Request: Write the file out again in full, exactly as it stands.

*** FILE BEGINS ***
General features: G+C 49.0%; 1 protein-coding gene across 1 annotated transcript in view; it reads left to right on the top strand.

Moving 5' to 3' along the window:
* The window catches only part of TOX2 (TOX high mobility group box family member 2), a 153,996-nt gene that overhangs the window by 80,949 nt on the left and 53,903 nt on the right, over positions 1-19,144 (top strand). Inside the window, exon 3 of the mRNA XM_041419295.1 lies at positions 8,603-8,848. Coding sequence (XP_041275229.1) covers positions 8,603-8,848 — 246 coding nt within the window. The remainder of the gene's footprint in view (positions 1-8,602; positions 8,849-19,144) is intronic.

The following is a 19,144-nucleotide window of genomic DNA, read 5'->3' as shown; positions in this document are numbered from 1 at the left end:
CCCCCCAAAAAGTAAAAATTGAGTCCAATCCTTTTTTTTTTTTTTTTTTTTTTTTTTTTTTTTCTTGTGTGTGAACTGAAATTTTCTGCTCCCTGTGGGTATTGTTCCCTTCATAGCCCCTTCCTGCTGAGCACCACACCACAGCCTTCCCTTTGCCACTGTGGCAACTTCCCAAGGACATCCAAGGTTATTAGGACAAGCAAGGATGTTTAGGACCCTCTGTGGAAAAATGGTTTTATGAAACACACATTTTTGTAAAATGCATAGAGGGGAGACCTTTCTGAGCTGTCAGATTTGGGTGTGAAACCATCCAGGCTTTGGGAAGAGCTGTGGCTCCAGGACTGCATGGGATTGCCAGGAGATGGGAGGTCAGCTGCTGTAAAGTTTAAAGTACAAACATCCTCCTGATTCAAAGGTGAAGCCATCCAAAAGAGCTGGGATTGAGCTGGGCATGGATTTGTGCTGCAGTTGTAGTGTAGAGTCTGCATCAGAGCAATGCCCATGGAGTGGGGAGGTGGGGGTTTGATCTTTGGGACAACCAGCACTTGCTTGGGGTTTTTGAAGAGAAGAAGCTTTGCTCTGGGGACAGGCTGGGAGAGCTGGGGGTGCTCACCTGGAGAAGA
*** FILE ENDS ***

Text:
General features: G+C 49.0%; 1 protein-coding gene across 1 annotated transcript in view; it reads left to right on the top strand.

Moving 5' to 3' along the window:
* The window catches only part of TOX2 (TOX high mobility group box family member 2), a 153,996-nt gene that overhangs the window by 80,949 nt on the left and 53,903 nt on the right, over positions 1-19,144 (top strand). Inside the window, exon 3 of the mRNA XM_041419295.1 lies at positions 8,603-8,848. Coding sequence (XP_041275229.1) covers positions 8,603-8,848 — 246 coding nt within the window. The remainder of the gene's footprint in view (positions 1-8,602; positions 8,849-19,144) is intronic.

The following is a 19,144-nucleotide window of genomic DNA, read 5'->3' as shown; positions in this document are numbered from 1 at the left end:
CCCCCCAAAAAGTAAAAATTGAGTCCAATCCTTTTTTTTTTTTTTTTTTTTTTTTTTTTTTTTCTTGTGTGTGAACTGAAATTTTCTGCTCCCTGTGGGTATTGTTCCCTTCATAGCCCCTTCCTGCTGAGCACCACACCACAGCCTTCCCTTTGCCACTGTGGCAACTTCCCAAGGACATCCAAGGTTATTAGGACAAGCAAGGATGTTTAGGACCCTCTGTGGAAAAATGGTTTTATGAAACACACATTTTTGTAAAATGCATAGAGGGGAGACCTTTCTGAGCTGTCAGATTTGGGTGTGAAACCATCCAGGCTTTGGGAAGAGCTGTGGCTCCAGGACTGCATGGGATTGCCAGGAGATGGGAGGTCAGCTGCTGTAAAGTTTAAAGTACAAACATCCTCCTGATTCAAAGGTGAAGCCATCCAAAAGAGCTGGGATTGAGCTGGGCATGGATTTGTGCTGCAGTTGTAGTGTAGAGTCTGCATCAGAGCAATGCCCATGGAGTGGGGAGGTGGGGGTTTGATCTTTGGGACAACCAGCACTTGCTTGGGGTTTTTGAAGAGAAGAAGCTTTGCTCTGGGGACAGGCTGGGAGAGCTGGGGGTGCTCACCTGGAGAAGA